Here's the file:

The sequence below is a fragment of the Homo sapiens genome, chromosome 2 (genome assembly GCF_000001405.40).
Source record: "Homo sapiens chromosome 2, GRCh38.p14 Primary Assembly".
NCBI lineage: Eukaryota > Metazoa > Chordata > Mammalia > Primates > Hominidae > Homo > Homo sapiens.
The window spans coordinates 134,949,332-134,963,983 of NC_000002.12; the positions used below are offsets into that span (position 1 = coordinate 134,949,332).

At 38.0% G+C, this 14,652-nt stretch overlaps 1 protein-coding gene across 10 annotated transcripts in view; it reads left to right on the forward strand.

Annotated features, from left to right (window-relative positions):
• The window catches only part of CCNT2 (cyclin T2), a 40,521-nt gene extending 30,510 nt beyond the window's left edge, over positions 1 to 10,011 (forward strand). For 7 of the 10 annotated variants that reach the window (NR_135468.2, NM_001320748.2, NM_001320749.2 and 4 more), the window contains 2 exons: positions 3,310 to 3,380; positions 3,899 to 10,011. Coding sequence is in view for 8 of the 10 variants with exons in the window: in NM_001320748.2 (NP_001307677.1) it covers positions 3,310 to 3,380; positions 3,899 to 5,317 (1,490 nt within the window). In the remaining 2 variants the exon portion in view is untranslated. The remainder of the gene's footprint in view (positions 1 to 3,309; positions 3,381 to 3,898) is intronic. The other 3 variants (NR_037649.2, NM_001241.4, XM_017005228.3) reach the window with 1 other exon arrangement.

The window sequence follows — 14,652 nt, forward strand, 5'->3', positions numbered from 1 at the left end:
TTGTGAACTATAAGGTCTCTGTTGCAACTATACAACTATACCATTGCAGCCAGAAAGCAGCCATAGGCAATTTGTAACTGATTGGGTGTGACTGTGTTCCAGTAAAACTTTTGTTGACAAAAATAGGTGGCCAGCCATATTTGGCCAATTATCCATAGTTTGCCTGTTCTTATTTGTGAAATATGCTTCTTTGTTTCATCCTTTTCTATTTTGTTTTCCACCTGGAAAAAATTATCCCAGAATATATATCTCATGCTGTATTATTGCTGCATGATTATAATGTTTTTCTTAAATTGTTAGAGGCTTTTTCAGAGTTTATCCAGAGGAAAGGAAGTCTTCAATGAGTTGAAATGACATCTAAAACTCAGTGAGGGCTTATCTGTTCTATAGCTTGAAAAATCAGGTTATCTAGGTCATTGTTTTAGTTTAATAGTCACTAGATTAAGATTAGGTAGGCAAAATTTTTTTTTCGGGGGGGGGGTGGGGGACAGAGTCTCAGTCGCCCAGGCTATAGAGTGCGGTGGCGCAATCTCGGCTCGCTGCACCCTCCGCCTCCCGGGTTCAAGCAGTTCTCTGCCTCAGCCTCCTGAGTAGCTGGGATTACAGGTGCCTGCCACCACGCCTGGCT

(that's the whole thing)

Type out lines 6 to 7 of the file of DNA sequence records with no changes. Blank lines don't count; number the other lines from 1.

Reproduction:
Annotated features, from left to right (window-relative positions):
• The window catches only part of CCNT2 (cyclin T2), a 40,521-nt gene extending 30,510 nt beyond the window's left edge, over positions 1 to 10,011 (forward strand). For 7 of the 10 annotated variants that reach the window (NR_135468.2, NM_001320748.2, NM_001320749.2 and 4 more), the window contains 2 exons: positions 3,310 to 3,380; positions 3,899 to 10,011. Coding sequence is in view for 8 of the 10 variants with exons in the window: in NM_001320748.2 (NP_001307677.1) it covers positions 3,310 to 3,380; positions 3,899 to 5,317 (1,490 nt within the window). In the remaining 2 variants the exon portion in view is untranslated. The remainder of the gene's footprint in view (positions 1 to 3,309; positions 3,381 to 3,898) is intronic. The other 3 variants (NR_037649.2, NM_001241.4, XM_017005228.3) reach the window with 1 other exon arrangement.